Perhaps particularly infuriating was Nikon's ad campaign leading up to the release of the Z 6 and Z 7. If you don't remember it, it was a series of YouTube teasers steeped in melodrama, as silhouettes danced and Nikon dropped grandiose hints about how 100 years of camera experience were going into this revolutionary device. They dragged on for weeks, teasing photographers into thinking that whatever Nikon was planning, it was going to be something that officially put Sony on notice. At that point, it seemed like Nikon was not only going to match Sony, but blow them clear out of the water, and given Sony's progress (the remarkable a9, the a7R III, the first camera that doesn't make one pick between resolution and fast frame rates), we expected something spectacular. The teaser video below seems really silly in retrospect. 

Canon didn't go so overboard with the buildup to their release, and while we've all come to expect Canon to build solid cameras that evolve at a glacial pace, we hoped that with them finally acknowledging a paradigm shift led by a company with the polar opposite philosophy that they might recognize the need to at least meet them at the same level if not surpass them. That, of course, did not happen. They tripped over their own shoelaces just like Nikon did.

A lot of people make the argument that Sony has been at the full frame mirrorless game longer than Canon and Nikon and thus has the advantage of several generations of development. I don't buy that argument. Sony may have a couple years up on Canon and Nikon in full frame mirrorless development, but Canon and Nikon have decades on Sony in camera development. And were the issues highly technical things — things that take intense research and development to solve and integrate into a complete system, I might give them a pass. Thing like dynamic range and sensor architecture? I might be inclined to give the companies a pass.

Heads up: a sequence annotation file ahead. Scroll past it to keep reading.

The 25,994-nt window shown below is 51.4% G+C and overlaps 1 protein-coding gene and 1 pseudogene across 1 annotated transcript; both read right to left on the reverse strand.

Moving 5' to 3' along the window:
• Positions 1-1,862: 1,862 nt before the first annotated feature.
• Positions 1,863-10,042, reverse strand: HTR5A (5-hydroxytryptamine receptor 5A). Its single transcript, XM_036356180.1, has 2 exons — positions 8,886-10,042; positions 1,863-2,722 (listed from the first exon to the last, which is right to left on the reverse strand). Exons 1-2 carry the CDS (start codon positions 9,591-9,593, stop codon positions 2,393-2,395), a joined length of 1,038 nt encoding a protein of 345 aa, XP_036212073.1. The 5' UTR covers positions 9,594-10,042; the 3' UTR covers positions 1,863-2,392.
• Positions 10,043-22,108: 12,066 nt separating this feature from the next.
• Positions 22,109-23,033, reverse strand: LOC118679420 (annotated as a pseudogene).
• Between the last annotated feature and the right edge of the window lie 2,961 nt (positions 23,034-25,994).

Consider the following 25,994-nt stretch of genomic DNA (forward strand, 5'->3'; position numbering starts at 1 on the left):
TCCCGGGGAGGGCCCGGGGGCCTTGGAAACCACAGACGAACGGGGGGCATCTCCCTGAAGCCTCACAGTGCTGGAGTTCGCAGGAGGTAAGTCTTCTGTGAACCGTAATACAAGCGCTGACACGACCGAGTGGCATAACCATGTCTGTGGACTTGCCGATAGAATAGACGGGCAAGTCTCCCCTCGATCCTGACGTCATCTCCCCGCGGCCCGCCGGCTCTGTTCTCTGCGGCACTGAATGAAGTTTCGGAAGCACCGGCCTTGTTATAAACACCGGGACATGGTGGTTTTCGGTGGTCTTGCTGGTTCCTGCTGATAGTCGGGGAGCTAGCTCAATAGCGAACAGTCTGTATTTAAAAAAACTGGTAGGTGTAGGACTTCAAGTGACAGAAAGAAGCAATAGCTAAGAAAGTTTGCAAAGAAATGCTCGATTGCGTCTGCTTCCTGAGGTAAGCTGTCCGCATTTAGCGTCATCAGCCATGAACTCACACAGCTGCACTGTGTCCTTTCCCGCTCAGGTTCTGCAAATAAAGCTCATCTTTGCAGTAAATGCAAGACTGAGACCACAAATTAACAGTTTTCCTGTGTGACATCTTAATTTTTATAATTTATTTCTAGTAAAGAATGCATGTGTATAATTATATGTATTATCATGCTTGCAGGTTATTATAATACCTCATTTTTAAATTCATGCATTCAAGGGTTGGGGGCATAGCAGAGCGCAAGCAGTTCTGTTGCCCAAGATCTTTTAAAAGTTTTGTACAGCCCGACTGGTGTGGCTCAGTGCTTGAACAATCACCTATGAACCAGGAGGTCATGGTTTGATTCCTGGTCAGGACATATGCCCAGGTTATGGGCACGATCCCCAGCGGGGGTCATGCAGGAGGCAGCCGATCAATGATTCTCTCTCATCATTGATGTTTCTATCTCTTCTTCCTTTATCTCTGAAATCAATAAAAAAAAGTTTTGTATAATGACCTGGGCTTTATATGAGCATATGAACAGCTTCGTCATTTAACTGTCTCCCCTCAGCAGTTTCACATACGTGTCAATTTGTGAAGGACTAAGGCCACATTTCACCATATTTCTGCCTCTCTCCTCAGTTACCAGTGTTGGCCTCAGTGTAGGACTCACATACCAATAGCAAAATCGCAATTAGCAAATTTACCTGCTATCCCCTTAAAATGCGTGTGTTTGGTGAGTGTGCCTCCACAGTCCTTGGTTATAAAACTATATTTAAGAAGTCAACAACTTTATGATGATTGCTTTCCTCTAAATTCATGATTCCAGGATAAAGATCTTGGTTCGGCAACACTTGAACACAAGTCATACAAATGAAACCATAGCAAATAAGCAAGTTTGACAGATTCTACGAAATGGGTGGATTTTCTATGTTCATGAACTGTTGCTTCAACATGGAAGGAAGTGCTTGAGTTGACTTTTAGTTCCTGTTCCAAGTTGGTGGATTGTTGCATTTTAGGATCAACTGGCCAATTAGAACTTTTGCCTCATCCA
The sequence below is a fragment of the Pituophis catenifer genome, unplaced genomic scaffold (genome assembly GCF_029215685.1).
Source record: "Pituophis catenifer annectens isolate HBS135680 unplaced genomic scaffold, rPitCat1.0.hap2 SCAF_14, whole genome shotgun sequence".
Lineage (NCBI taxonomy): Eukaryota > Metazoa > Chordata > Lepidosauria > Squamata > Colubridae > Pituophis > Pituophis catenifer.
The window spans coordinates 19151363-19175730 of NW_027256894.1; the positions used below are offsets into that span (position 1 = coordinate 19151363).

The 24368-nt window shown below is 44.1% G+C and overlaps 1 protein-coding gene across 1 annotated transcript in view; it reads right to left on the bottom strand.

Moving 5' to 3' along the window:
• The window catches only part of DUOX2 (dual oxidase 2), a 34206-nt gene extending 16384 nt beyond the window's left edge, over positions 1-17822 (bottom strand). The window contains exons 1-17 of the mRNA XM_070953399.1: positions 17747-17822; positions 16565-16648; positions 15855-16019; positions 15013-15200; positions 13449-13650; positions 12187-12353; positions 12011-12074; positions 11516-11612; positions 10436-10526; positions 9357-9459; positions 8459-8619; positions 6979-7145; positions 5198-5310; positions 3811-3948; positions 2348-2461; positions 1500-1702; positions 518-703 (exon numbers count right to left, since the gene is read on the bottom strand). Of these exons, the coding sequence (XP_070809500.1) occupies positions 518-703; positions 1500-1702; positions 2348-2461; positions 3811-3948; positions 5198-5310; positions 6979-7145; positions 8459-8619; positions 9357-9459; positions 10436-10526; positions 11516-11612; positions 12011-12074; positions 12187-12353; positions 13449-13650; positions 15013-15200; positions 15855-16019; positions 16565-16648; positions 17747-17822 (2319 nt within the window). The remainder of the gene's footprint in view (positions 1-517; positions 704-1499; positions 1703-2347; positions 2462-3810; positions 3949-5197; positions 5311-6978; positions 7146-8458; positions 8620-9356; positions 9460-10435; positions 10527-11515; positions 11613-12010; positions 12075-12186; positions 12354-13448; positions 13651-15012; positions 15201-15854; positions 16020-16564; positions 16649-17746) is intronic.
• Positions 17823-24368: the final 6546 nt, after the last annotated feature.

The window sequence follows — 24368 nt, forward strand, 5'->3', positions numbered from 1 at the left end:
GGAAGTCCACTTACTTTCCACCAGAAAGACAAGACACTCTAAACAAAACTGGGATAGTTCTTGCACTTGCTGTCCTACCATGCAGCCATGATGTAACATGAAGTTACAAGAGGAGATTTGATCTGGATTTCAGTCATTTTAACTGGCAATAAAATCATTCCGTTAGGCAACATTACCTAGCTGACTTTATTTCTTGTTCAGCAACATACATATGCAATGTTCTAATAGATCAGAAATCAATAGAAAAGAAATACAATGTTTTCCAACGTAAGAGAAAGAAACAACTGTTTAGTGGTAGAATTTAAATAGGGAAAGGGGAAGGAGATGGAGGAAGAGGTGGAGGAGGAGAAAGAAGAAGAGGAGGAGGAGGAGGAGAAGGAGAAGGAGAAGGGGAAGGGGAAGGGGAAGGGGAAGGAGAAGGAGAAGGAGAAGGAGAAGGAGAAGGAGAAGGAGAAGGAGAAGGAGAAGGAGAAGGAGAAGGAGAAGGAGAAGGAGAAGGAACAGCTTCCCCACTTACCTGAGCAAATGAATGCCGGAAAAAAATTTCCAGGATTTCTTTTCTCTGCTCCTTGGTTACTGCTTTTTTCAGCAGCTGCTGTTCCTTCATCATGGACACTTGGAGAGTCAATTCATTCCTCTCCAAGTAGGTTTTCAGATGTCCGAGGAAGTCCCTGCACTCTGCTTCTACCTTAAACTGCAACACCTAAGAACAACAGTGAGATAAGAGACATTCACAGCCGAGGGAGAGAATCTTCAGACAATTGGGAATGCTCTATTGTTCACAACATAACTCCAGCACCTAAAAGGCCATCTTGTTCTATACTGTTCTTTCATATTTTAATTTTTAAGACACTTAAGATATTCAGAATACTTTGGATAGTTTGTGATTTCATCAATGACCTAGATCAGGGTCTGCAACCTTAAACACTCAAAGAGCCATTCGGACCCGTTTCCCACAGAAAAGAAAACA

But those weren't the issues. The issues were the most basic, fundamental sorts of things — common sense to the point that most people had assumed they were now unquestionable standards at this level. Things that Canon and Nikon had watched Sony make mistakes with and evolve from. The most glaring? The single card slots. It's not exactly a secret that cameras of this level are used by professionals and serious amateurs for whom in-camera backup is not a luxury, but an expectation and often, a dealbreaker. To make matters worse, Nikon inexplicably went with the expensive and proprietary XQD format.

Then there's the ludicrous 1.83x crop factor for 4K on the EOS R. Middling autofocus performance from all three cameras. No IBIS in the EOS R and a lack of IS in some of its lenses. Lackluster continuous rates on the Canon. A limited buffer with long write times and exposure lock on the first frame on the Nikon. The battery life of mirrorless camera two generations back. As Tony Northrup put it regarding the Z 7: "they promised me my D850 in a mirrorless form, and that was not my experience.”